The project has been successfully completed by 30 June 2016 with the Doctoral Thesis "Device Level Maverick Screening", AAU Klagenfurt.
In semiconductor industry the reliability demands on chips grow as they are used in safety relevant applications. To guarantee their functionality, verification measurements are done. Based on this data, devices failing the pre-defined specifications are scrapped. Nevertheless, among the remaining devices are still devices at risk, so-called Mavericks, which are responsible for early life failures. To increase the reliability of devices, risk devices need to be identified and excluded before delivered to the customers.
Proposed solution: apply a high-order data transformation to the measurements to find irregularities and reveal potential masked information indicating Mavericks.
A common method to detect Mavericks is the Burn-In. This procedure is an endurance test under increased stress conditions to detect risk chips. Due to unwanted side effects of Burn-In, e.g. possible pre-damage and high costs, less expensive screening methods capable to reduce the need for Burn-In are desired. With decreasing chip size, the accuracy of the state-of-the-art Device Screening methods will decrease as well; therefore, new methods to identify Mavericks are needed.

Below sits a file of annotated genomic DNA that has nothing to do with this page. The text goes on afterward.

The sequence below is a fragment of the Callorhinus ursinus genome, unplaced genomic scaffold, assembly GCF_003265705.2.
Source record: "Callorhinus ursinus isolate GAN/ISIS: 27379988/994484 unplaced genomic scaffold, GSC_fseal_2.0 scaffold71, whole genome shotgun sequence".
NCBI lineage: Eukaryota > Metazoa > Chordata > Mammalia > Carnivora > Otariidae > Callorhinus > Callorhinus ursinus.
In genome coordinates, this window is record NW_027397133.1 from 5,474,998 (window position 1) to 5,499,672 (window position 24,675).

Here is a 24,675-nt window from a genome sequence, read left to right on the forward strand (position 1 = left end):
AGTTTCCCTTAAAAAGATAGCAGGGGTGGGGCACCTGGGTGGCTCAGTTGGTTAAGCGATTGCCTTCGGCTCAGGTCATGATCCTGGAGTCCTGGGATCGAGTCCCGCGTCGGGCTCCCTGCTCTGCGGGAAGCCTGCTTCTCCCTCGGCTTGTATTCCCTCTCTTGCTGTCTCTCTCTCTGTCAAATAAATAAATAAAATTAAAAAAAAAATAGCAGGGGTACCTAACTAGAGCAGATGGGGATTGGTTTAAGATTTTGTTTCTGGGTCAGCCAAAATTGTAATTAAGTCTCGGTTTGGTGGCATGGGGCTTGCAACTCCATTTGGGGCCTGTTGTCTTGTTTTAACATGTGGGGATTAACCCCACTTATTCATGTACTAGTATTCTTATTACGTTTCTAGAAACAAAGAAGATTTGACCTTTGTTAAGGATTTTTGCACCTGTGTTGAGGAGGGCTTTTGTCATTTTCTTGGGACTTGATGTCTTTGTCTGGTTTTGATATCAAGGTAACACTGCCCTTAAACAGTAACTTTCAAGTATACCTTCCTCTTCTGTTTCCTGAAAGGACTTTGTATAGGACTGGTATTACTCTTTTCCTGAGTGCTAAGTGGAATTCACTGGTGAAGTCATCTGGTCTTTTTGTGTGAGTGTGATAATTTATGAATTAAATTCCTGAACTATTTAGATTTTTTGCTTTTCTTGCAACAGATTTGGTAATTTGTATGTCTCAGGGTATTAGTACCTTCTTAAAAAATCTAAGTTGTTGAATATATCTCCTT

Using the already performed measurements to find irregularities in the data is convenient, but these data are often inconspicuous (see Figure 2, left side), implying either that no information is given (all devices are at low risk to fail early) or that the meaningful information is masked. Therefore a reliable data transformation to reveal potential masked information in these measurements is needed, e.g. Independent Component Analysis (ICA).
Our investigations on advanced Device Screening methods started 2013 in cooperation with the Alpen-Adria-Universität Klagenfurt. Within this time KAI developed competences in these areas:
- Independent Component Analysis (ICA)
- Principal Component Analysis (PCA)
- State-of-the-art Device Screening methods (PAT, D-PAT, NNR)
- Measures for non-Gaussianity (Negentropy, statistical tests)